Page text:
26 terms

Acute Glomerulonephritis

Medical-Sugical Nursing Patient-Centered Collaborative Care 7th Edition Author Ignatavicius Workman (pgs 1527-1528) Lone Star College North Harris, Nursing III
Acute Glomerulonephritis is also known as
Acute Nephritic Syndrome
Pathophysiopogy of Acute Glomerulonephritis
An infection is most often the cause of Acute GN
Infections that cause Acute Glomerulonephritis
Group A beta-hemolytic-streptococcus bacteria;
Any bacterial, parasitic, fungal, or viral infection (potentially)
Primary Glomerular diseases and syndromes
Acute glomerulonephritis (Acute Nephritic Syndrome);
Rapidly progressive glomerulonephritis (RPGN);
Chronic glomerulonephritis;
Nephrotic syndrome;
Persistent, vague urinary abnormalities with few or no symptoms
Most forms of glomerulonephritis occur
with a collection of immune complexes in the glomeruli. These complexes trigger many inflammatory mediators, such as complement, white blood cells, and blood clotting proteins, which cause damage to kidney tissue
Actions that cause tissue injury to kidneys
damage to cell membranes,
local edema,
movement of WBCs to site of inflammation,
and platelet activation
Secondary Glomerular diseases and syndromes
Systemic Lupus Erythematosus (SLE);
Diabetic glomerulopathy;
HIV-associated nephropathy;
Sickle-Cell disease
The onset of symptoms for GN
occur about 10 days from the time of infection.
Patients with Acute GN
normally recover quickly and completely
Results for glomerular injury
decreased glomerular filtration rate;
Immunologic changes injure what part of the nephron
glomeruli, interstitium, or tubules and the effect may be acute or chronic
Triggers for glomerular injury
exposure to bacteria, viruses, drugs, or other toxins
Actions that cause tissue injury
damage to cell membrane; local edema; movement of WBCs to site of inflammation; platelet activation
History for a patient with Acute Glomerulonephritis
Ask about recent infections (skin or upper respiratory); recent travel (possible exposure to viruses, bacteria, fungi, or parasites); recent illnesses, surgery, or invasive procedures (possible infection); any systemic diseases (Systemic Lupus Erythematosus -SLE)
Physical Assessment for a Patient with Acute Glomerulonephritis
Inspect Skin (lesions, recent incisions, body piercings);
Assess for edema (face, eyelids, hands, legs, present in 75% of pt's with Acute GN);
Assess for fluid overload and circulatory system (Na+ and fluid retention occurs with acute GN;
ascultate lung fields for crackles, ascultate heart for S3- gallop rhythm; check for jugular vien distension);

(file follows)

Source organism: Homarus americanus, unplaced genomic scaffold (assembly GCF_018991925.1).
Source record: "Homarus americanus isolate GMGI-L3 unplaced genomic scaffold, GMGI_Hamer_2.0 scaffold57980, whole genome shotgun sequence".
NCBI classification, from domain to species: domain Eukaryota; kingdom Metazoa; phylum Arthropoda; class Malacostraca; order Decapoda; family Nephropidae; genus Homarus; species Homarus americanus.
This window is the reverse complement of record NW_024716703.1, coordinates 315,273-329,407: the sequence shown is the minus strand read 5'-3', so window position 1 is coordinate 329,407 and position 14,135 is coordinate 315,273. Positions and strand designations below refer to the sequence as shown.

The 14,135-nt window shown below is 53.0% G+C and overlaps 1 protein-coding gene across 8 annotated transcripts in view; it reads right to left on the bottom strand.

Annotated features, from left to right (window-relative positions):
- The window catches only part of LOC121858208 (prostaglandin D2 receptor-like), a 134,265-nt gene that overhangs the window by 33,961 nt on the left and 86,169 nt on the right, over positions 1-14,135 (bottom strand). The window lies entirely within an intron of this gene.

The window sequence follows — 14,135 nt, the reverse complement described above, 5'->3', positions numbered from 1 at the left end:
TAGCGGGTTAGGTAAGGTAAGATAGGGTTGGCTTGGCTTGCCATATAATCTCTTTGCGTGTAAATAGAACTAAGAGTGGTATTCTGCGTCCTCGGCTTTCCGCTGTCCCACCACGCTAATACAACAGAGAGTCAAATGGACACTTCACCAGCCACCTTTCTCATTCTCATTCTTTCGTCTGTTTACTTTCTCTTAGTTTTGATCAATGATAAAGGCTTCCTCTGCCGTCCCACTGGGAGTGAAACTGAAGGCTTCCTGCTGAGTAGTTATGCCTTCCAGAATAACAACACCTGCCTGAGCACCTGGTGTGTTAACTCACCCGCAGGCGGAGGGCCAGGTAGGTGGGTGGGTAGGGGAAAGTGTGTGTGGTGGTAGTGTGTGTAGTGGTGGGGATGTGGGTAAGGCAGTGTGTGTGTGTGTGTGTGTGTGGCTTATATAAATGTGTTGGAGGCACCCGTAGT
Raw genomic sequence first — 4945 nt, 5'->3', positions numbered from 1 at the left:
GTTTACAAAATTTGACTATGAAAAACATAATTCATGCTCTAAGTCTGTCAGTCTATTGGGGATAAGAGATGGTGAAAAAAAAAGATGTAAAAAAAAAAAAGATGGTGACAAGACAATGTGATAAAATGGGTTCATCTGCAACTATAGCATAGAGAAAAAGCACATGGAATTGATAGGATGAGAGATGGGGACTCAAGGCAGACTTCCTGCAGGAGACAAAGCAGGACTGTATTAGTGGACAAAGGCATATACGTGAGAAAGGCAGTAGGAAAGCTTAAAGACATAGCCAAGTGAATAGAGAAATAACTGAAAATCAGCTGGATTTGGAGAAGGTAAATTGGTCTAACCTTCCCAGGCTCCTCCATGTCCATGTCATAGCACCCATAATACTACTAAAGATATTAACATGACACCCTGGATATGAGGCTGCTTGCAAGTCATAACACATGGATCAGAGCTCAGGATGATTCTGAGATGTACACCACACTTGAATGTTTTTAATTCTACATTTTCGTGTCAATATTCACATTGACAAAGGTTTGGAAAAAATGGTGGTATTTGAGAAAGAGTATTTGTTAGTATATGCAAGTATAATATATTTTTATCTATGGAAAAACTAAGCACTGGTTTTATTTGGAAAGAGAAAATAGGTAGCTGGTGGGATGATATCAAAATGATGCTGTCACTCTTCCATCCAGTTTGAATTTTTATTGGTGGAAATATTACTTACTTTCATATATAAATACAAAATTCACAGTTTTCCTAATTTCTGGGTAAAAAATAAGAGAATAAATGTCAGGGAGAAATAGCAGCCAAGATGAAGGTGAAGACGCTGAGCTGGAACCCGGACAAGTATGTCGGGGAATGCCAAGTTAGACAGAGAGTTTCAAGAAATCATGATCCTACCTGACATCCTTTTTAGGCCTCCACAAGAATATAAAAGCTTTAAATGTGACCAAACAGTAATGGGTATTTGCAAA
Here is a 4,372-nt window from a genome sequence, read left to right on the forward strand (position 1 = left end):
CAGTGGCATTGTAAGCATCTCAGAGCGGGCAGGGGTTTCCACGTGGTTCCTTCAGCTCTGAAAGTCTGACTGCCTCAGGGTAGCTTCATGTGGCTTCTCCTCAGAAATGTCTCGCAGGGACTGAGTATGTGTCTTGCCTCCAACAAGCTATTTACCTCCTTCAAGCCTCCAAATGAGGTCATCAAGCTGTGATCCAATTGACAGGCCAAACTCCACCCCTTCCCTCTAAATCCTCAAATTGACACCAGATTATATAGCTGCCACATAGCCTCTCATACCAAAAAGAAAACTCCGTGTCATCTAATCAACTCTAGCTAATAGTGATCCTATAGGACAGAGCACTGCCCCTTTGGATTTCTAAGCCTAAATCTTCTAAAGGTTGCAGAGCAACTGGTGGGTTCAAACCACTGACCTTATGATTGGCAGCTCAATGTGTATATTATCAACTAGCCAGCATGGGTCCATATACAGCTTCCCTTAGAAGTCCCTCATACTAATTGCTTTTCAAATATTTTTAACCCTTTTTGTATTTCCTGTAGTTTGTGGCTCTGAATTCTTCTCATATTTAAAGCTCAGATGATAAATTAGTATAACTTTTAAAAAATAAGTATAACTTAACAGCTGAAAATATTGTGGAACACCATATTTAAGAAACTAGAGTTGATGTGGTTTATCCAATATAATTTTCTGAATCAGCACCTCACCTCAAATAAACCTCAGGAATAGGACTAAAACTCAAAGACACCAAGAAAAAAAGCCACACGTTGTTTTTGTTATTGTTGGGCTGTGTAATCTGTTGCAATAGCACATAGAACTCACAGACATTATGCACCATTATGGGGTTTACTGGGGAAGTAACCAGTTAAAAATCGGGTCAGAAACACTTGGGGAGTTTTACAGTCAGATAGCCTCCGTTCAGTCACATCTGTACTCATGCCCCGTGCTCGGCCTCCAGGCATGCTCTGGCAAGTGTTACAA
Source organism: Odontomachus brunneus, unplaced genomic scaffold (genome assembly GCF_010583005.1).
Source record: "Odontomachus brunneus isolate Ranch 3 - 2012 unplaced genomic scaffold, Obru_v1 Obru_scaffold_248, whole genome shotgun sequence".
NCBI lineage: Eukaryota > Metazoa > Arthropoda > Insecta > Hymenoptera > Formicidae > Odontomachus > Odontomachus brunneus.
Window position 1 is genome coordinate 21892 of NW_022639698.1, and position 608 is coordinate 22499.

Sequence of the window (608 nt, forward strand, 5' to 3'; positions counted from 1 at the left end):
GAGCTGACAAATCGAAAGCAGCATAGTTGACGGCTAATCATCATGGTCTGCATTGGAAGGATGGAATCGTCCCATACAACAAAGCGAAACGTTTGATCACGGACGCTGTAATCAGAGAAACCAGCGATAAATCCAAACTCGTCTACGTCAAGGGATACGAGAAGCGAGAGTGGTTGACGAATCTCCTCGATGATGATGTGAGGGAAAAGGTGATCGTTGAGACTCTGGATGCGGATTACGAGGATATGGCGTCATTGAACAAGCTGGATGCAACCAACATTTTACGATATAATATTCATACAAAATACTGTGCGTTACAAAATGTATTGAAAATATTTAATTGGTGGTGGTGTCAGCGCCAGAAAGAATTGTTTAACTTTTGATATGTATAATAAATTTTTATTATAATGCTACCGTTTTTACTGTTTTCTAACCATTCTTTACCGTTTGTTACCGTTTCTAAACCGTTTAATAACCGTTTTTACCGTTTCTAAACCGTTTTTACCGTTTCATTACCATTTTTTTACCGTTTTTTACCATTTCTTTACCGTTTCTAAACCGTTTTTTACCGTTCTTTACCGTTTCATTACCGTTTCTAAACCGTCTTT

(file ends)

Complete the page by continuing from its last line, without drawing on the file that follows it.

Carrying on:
weigh the patient (to assess for fluid retention);
take Blood Pressure and compare to baseline BP (mild to moderate hypertension often occurs with Acute GN as result of fluid retention)
During physical assessment of a patient with Acute Glomerulonephritis, The nurse wants to ask
Ask patient if it is hard to breath; if they are short of breath;
Ask the patient about change in urineation pattern or color (microscopic blood causes urine to be smoky or cola color);
Ask the patient about dysuria or oliguria (unable or low urine output- 100 to 400 mL/day)
Uremia signs and symptoms from severe kidney impairment
Lack of energy;
Urinalysis laboratory assessment for a patient with Acute GN
Hematuria (RBCs),
Proteinuria (proteins),
Glomerular flitration rate (GFR) measured by 24 hr urine creatinine clearance may be decreased to 50 mL/min (normal 90-120 mL/min)
Blood Laboratory Assessment for a patient with Acute GN
Blood urea nitrogen (BUN) increased (older pt's it may be higher);
Protein excretion rate increased from 500 mg to 3 g/24 hrs
Serum albumin levels are decreased (because of proteinuria)
Other diagnostic assessments for Acute GN
Kidney biopsy (precise diagnosis of condition)
Interventions: managing infection in patients with Acute GN
Penicillin, erythromycin, or azithromycin is prescribed for acute GN caused by streptococcal infections
Patient teaching for managing infection in patients with Acute GN
Stress importance of personal hygine and basic infection control principles;
teach importance to take all antibiotics
Interventions: Preventing Complications for patients with Acute GN
Dieuretics and a sodium and water restriction are prescribed to patients with fluid overload, hypertension, and edema (antihypertensives may be used)
Interventions: Preventing Complications for patients with Acute GN and OLIGURIA
usually have increased potassium and BUN; so, K+ and protein may be restricted to prevent hyperkalemia and uremia as a result of increased BUN.
Interventions: Preventing Complications for patients with Acute GN and UREMIC SYMPTOMS or FLUID VOLUME EXCESS CANNOT BE CONTROLED
Dialysis or Plasmapheresis (removal and filtering of the plasma to eliminate antibodies)
Inerventions: Preparing for self-management for a patient with Acute GN
Teach patient and family about prescribed drugs (dosage, schedule, potential side effects);
Teach methods for detecting fluid retention;
Ensure they understand fluid or dietary restrictions;
Teach them to weigh theirself and take BP at the same time every day to monitor for fluid retention
Teach them to notify the doctor if sudden increase in BP or weight